Scientists from the U.S. Centers for Disease Control and Prevention found the prevalence of risk factors for Alzheimer’s disease and related dementias varies and is highest for high blood pressure and not meeting aerobic physical activity guidelines.
The research was published in Morbidity and Mortality Weekly Report and was conducted by John D. Omura et al.
In the study, the team analyzed data from the cognitive decline module administered to adults aged 45 years and older in 31 states and the District of Columbia.
They aimed to examine the status of eight potentially modifiable risk factors.
The researchers found that among the risk factors, the prevalence was highest for high blood pressure and not meeting the aerobic physical activity guideline, followed by obesity, and it was lowest for hearing loss and binge drinking.
The likelihood of reporting four or more risk factors was increased for adults with subjective cognitive decline (SCD) versus those without SCD.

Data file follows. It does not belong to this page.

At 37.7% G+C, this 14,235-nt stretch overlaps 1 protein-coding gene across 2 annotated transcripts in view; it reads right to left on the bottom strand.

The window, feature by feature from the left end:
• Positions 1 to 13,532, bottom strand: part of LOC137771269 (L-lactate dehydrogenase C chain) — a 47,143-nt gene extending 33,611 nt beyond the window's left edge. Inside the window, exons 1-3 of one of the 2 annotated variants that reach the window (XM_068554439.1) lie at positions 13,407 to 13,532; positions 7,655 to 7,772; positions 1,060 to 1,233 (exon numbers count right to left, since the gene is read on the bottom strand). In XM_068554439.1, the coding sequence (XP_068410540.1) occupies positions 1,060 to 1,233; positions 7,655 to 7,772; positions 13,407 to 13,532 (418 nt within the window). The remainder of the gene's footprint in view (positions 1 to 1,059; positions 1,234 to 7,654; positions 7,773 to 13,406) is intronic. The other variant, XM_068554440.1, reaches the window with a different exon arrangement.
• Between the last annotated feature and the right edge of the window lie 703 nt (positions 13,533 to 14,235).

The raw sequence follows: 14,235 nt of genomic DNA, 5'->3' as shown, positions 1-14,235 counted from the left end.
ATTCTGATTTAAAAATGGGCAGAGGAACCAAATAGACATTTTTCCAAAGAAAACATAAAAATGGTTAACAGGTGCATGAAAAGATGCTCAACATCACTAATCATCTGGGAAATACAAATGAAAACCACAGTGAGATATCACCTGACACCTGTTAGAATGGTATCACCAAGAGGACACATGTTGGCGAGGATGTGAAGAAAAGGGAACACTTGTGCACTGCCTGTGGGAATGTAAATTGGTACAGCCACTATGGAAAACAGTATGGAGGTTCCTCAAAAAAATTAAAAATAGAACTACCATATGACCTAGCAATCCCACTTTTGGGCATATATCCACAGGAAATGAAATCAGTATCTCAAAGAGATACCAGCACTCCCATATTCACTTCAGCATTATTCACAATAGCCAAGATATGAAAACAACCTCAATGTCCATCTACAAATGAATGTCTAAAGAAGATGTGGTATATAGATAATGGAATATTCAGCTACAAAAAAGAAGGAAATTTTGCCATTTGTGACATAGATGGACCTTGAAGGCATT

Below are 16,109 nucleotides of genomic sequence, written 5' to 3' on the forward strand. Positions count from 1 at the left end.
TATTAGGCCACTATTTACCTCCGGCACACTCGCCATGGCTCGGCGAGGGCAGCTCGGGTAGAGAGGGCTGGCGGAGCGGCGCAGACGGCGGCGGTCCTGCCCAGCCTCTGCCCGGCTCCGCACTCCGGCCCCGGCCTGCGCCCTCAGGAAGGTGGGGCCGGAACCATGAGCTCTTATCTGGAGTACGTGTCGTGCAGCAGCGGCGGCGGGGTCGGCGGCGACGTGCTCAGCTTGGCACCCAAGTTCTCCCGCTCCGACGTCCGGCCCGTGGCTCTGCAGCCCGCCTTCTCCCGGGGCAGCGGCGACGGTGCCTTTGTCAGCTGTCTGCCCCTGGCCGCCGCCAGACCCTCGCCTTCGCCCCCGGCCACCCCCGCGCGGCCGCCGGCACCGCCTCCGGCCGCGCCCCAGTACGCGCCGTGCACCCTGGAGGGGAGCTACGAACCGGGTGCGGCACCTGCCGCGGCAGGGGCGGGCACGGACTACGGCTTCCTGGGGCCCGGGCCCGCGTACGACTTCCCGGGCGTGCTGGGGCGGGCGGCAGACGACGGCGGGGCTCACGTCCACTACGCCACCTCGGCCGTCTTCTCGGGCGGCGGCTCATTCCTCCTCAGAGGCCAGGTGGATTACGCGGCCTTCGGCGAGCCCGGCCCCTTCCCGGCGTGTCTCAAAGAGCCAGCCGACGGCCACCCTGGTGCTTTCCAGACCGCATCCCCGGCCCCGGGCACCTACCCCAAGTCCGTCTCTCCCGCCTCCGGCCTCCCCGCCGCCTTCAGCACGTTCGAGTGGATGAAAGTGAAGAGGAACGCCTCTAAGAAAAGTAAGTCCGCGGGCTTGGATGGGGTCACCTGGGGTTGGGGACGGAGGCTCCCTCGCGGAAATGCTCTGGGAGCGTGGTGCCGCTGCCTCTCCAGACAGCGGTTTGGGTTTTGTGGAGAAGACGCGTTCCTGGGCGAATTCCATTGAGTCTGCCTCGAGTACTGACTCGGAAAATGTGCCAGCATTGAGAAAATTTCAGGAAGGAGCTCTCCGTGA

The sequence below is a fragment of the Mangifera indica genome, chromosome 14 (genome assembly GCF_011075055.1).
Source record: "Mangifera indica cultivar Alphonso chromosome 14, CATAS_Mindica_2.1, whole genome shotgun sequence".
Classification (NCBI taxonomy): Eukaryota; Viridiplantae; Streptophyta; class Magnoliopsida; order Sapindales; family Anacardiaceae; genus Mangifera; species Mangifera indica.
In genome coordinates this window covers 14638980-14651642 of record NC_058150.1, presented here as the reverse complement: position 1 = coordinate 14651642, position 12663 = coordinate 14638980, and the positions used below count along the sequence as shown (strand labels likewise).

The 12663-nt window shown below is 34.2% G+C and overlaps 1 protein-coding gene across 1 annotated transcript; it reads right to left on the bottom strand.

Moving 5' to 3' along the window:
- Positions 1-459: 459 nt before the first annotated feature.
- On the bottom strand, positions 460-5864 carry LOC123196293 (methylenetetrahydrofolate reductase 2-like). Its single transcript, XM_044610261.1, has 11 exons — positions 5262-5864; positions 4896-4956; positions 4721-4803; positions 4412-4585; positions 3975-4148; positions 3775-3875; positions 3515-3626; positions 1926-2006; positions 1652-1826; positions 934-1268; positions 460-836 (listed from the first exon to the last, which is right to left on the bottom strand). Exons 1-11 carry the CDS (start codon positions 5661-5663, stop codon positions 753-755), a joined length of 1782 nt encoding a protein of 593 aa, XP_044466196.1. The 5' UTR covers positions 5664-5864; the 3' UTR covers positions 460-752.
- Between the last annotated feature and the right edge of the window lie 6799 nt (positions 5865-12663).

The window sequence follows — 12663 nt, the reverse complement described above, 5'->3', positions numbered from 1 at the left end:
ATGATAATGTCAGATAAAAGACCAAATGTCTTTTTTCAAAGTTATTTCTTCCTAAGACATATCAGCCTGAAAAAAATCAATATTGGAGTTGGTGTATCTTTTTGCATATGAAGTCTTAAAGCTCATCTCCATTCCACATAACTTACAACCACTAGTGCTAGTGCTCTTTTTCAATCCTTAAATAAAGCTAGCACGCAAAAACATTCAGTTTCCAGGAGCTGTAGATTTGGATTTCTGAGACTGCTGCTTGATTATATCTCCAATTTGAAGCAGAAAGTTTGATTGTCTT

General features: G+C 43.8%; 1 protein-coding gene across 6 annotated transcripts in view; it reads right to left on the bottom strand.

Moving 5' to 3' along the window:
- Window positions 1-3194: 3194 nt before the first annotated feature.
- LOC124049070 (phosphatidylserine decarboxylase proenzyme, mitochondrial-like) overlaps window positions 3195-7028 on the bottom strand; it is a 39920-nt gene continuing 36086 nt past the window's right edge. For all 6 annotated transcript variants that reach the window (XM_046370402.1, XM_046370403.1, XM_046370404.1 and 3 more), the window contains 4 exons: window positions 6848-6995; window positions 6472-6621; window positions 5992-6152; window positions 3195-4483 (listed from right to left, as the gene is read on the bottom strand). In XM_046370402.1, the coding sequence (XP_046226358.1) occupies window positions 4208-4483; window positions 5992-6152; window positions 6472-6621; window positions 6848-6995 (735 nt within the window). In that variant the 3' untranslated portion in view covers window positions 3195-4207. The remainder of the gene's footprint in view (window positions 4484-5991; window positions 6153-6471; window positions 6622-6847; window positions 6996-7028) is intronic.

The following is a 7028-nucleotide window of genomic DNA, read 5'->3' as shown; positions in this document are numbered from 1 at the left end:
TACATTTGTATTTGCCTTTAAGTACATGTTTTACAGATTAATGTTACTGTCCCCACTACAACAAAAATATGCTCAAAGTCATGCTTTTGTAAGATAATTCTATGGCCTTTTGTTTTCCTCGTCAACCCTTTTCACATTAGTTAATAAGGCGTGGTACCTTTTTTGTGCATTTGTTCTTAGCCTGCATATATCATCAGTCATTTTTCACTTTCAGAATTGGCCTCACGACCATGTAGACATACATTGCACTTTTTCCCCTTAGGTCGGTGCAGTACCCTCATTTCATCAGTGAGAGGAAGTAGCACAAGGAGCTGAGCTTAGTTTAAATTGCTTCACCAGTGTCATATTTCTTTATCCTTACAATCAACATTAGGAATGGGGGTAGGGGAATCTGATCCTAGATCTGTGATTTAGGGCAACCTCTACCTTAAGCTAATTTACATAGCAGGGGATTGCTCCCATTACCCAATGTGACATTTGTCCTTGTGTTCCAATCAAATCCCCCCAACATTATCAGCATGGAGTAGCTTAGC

Subjective Cognitive Decline is the self-reported experience of worsening or more frequent confusion or memory loss.
It is a form of cognitive impairment and one of the earliest noticeable symptoms of Alzheimer’s disease and related dementias.
The prevalence of SCD was 11.3 percent overall and increased from 3.9 to 25.0 percent among adults with no risk factors and with four or more risk factors, respectively.
These findings highlight opportunities to accelerate action, particularly among specific populations at high risk.
People can control their high blood pressure and meet aerobic physical activity guidelines to prevent Alzheimer’s disease and dementia.
If you care about dementia, please read studies about nutrients that may help lower the risk of Alzheimer’s, dementia, and this antibiotic drug may treat common dementia effectively.
For more information about brain health, please see recent studies that healthy lifestyle could slow frontotemporal dementia, and results showing these two things could make your brain age fast.
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